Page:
Having my say on recent bouts of bias and entitlement in the industry…

Enough is enough!  There’s been a lot turmoil in the publishing industry lately.  I’m thinking particularly of the spectacularly sexist and biased remarks flying around from some in the science fiction and fantasy field (see as a reference Dave Truesdale’s absolutely unbelievable rant here) and the recent Huffington Post Article, “If J.K. Rowling Cares About Writing, She Should Stop Doing It.”  I’ve had so much to say on these matters that I’ve literally been unable to say anything, because it all wants to tumble out at once, creating a bottleneck at the source.  But here it is.  I know that I’m not saying anything new, but I have to say it: all of this—ALL OF IT—comes down to entitlement.   I’m entitled to what you have and HOW DARE YOU stand in my way.  What comes next is belittling, bullying and badmouthing others in order to tear them down so that you can climb over their backs to raise yourself up.

Well, let me tell you, it’s not going to happen.  Even if you were the next person in line for the accomplishment you think should be yours, there’s only going to be another you waiting in the wings to tear you down.  It’s craziness.

Here’s the truth: a person’s sex, sexuality or skin has NO bearing on that person’s merit.  NONE.   Of course, I’m starting here with the SFWA insanity.  I have to start somewhere.  Does the first amendment protect your right to spout off biased and bigoted rhetoric?  Just recently Adam Baldwin and Nick Searcy have proven that it does.  However, an organization  does not have to let those people speak for it or give them a forum for their words and yet there is a petition circling claiming censorship for not allowing the bias to stand.  N.K. Jemisin did a wonderful post on all of this which says everything I’d want to say more eloquently than I can put it, but I’ll quote just a little bit here: “I am all about the First Amendment. Most writers are. And if this current brave blow in defense of artistic expression had been actually about artistic expression, I might’ve been in their corner. If they’d gone to bat like this, poured out all this sturm und drang and all these Privileged Writer Tears, over the kinds of things the First Amendment was meant to protect — the voices of the minority; the rights of those who need to speak truth to power; subversive art, incisive journalism, political protest — then I would’ve signed the damn petition myself.”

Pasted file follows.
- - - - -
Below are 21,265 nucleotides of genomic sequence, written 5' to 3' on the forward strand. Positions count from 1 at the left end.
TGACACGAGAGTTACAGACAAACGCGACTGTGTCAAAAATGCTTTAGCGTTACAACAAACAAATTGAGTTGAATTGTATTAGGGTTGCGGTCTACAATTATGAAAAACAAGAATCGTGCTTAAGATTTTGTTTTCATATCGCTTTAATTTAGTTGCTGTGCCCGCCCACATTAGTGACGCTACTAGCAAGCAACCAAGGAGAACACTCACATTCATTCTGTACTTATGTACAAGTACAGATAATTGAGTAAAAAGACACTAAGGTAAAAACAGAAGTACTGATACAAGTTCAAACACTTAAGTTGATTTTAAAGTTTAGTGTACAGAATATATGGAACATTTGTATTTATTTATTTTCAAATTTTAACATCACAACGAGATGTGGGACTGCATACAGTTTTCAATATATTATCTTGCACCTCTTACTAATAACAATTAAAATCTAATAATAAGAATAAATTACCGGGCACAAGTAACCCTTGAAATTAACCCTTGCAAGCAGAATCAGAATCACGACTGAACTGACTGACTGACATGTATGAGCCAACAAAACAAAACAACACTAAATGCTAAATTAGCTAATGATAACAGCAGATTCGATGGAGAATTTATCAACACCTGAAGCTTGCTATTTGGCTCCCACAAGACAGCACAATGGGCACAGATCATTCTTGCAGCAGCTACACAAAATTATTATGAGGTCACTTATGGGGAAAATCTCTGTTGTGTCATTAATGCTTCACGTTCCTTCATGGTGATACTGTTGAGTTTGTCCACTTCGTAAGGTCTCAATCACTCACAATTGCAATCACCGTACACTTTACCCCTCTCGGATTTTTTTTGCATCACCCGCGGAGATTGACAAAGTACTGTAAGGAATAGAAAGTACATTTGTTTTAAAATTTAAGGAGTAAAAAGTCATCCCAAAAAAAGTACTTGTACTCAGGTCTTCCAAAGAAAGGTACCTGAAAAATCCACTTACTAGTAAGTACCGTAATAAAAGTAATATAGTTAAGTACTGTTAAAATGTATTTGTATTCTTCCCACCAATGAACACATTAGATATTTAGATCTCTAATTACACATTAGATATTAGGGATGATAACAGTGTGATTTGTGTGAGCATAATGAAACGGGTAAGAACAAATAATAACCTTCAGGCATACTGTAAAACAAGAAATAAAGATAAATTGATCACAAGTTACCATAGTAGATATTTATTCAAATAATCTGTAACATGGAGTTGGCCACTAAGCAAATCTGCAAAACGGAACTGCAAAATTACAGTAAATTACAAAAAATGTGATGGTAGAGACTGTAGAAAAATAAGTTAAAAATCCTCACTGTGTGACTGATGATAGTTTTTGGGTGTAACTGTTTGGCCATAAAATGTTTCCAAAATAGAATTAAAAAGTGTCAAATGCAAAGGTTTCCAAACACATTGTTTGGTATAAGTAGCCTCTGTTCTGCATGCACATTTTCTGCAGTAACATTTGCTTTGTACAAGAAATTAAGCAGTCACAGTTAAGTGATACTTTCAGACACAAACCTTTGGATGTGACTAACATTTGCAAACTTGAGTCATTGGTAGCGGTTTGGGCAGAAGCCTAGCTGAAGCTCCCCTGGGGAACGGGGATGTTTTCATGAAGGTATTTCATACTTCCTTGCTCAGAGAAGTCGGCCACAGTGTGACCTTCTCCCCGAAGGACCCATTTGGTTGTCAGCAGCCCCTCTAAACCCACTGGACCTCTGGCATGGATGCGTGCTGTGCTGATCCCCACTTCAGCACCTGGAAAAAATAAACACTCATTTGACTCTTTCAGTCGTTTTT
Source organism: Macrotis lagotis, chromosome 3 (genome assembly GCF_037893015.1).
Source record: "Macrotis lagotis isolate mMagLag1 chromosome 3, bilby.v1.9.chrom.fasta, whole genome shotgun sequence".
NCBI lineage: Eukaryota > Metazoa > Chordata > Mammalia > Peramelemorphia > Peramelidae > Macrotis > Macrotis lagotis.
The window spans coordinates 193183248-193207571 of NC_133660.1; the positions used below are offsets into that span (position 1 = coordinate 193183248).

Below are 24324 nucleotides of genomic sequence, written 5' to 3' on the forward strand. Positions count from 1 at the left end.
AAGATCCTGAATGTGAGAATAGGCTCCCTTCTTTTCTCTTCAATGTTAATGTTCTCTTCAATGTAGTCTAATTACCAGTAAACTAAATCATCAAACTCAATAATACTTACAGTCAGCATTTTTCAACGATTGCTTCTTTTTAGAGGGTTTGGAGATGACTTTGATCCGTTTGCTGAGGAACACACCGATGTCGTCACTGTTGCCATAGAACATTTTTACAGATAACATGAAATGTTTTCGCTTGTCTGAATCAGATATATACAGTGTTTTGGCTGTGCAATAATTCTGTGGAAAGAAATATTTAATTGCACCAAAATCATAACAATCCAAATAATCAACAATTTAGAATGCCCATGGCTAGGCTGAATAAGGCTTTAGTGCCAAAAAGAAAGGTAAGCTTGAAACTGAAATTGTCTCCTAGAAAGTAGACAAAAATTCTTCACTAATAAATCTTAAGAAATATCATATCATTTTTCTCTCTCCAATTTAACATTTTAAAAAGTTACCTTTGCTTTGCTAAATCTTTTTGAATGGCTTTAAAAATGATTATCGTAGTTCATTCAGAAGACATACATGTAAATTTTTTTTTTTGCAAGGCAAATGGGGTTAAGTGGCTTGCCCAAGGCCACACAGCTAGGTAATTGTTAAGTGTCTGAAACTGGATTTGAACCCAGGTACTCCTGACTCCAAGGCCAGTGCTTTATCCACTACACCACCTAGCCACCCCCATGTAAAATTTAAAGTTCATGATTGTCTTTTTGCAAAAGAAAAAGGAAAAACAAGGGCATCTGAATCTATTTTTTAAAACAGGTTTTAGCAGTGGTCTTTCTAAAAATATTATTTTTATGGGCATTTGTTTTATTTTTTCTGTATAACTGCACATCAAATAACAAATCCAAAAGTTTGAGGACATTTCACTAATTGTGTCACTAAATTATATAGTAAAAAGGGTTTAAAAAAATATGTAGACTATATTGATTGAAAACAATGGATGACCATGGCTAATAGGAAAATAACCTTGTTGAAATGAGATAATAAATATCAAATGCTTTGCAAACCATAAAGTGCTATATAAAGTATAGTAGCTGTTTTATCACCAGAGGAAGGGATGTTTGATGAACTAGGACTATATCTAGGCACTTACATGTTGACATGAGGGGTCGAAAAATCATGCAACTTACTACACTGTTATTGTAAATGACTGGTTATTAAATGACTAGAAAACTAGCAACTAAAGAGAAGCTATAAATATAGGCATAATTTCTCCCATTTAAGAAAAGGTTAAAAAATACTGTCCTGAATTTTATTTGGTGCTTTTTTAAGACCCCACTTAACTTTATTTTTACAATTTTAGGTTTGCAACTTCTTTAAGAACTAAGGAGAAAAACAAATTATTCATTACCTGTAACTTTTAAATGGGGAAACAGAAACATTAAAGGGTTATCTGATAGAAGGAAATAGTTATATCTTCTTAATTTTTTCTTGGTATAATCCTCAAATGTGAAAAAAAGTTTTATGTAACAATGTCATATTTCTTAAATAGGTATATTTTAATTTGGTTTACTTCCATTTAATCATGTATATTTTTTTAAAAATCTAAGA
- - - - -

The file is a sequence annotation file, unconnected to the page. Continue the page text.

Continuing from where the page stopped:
Here’s a write-up about the petition from Black Gate Magazine.  Now, I was a columnist for the SFWA Bulletin—the very incarnation of it that was suspended.  Sadly, all of us were ditched, along with the editor, who I really enjoyed working with.  I agree that the magazine needed an overhaul and I do believe that the egregious columns should have been edited for content or suspended all together, since they provided a biased and outdated view of many things, not the least of which was the role of women in the industry.  Do I like the way things went down?  No.  But will I argue to be rid of any oversight?  Again, no.  A professional publication should serve its members, not alienate them.  It doesn’t mean there will never be any difference of opinions.  Get any five members of the industry on a panel and at least one is bound to be the odd man or woman out over an issue.  However, a professional publication needs to be professional.